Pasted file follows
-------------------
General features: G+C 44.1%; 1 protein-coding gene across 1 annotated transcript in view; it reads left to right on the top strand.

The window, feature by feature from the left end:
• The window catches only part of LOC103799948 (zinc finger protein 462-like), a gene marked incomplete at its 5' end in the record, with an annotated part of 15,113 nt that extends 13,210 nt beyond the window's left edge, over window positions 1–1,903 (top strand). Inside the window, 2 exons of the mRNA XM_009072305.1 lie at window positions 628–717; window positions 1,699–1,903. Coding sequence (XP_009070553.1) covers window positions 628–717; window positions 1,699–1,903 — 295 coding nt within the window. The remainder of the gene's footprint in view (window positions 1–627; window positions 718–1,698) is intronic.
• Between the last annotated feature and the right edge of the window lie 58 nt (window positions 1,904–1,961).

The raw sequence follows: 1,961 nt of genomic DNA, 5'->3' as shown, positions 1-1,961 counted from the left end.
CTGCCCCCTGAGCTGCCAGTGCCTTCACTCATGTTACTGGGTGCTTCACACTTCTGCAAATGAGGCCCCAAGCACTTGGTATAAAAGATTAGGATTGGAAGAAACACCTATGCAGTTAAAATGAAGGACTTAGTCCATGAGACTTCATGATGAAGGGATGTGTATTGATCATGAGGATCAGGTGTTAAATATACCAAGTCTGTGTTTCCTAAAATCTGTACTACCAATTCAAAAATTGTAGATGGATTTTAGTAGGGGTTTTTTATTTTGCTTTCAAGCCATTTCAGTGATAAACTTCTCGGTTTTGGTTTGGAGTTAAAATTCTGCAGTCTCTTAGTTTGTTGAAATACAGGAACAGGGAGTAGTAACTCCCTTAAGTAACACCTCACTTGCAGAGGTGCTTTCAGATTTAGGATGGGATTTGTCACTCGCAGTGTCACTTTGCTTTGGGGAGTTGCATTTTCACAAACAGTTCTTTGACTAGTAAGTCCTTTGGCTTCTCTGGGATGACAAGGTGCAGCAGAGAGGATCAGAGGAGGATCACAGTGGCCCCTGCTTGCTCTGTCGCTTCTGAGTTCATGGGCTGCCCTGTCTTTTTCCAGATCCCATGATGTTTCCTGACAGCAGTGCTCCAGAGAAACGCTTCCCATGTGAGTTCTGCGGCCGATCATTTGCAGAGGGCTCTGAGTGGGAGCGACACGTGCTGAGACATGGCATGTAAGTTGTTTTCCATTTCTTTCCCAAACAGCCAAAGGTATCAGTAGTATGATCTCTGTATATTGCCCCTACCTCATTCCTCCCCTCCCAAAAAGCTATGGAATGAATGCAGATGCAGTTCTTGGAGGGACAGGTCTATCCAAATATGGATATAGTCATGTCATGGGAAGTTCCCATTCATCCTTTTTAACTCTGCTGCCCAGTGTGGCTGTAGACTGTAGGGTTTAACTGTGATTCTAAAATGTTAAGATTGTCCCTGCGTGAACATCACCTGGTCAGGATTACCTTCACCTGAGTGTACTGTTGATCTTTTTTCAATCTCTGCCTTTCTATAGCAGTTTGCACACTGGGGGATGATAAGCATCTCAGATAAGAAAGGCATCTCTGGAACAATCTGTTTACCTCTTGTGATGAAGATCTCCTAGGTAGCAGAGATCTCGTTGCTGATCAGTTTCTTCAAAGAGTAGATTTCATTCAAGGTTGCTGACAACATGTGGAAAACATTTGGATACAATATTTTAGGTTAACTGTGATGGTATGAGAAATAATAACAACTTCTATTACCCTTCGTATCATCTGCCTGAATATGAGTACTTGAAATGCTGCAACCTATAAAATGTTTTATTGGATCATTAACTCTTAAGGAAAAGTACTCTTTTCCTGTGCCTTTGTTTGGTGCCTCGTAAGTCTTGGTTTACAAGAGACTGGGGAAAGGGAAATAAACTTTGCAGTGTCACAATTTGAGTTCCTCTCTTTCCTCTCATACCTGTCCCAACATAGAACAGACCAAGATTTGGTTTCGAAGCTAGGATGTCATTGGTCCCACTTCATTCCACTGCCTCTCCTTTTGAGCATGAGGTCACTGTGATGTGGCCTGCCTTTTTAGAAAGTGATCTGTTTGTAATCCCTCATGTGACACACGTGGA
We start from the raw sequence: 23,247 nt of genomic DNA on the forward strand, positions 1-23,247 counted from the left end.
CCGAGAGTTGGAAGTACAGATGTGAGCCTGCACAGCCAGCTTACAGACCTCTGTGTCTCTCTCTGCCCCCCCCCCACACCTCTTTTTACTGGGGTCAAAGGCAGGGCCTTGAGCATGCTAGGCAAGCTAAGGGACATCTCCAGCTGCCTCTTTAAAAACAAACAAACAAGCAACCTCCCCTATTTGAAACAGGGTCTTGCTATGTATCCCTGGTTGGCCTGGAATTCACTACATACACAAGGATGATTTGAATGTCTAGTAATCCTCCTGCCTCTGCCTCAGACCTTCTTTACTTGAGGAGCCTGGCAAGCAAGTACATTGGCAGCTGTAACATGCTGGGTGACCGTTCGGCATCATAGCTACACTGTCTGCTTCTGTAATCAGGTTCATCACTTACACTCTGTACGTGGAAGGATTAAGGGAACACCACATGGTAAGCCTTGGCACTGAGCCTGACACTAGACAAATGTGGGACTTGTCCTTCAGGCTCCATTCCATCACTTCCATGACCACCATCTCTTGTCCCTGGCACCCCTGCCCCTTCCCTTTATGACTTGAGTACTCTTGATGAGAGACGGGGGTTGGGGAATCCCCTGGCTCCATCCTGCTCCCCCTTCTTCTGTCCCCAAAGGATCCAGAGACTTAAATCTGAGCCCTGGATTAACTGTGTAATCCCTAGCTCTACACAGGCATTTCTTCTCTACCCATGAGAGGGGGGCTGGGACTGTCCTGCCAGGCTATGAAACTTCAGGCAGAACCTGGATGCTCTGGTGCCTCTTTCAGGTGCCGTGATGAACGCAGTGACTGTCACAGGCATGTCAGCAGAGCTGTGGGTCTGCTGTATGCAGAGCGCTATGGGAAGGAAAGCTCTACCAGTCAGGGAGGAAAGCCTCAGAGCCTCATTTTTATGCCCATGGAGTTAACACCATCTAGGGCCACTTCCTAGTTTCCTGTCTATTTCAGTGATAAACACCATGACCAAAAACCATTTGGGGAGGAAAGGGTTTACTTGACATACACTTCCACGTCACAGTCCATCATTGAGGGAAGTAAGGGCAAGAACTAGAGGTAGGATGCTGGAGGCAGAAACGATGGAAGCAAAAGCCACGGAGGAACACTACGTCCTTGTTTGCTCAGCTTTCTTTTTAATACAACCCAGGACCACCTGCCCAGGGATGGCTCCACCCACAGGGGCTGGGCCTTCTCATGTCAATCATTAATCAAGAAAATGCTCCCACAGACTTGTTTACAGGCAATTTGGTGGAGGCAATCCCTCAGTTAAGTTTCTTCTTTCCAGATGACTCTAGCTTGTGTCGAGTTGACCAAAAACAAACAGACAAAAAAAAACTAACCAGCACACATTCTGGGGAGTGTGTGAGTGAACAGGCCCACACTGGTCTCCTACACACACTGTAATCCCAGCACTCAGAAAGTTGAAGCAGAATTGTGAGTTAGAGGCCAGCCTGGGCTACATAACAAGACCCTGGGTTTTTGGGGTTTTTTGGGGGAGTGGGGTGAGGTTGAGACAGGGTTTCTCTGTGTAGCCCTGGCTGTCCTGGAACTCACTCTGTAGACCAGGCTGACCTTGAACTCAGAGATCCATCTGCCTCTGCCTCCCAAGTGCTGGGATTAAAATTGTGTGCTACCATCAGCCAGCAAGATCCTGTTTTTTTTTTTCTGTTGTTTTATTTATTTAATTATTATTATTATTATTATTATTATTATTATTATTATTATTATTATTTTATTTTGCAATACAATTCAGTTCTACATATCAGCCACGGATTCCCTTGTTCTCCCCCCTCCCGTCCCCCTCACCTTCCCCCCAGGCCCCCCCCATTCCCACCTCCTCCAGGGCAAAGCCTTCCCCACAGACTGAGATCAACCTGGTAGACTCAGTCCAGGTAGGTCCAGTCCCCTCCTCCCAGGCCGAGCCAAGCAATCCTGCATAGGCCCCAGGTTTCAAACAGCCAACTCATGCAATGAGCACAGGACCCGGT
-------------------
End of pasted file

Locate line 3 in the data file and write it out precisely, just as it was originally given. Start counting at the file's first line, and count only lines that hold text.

• The window catches only part of LOC103799948 (zinc finger protein 462-like), a gene marked incomplete at its 5' end in the record, with an annotated part of 15,113 nt that extends 13,210 nt beyond the window's left edge, over window positions 1–1,903 (top strand). Inside the window, 2 exons of the mRNA XM_009072305.1 lie at window positions 628–717; window positions 1,699–1,903. Coding sequence (XP_009070553.1) covers window positions 628–717; window positions 1,699–1,903 — 295 coding nt within the window. The remainder of the gene's footprint in view (window positions 1–627; window positions 718–1,698) is intronic.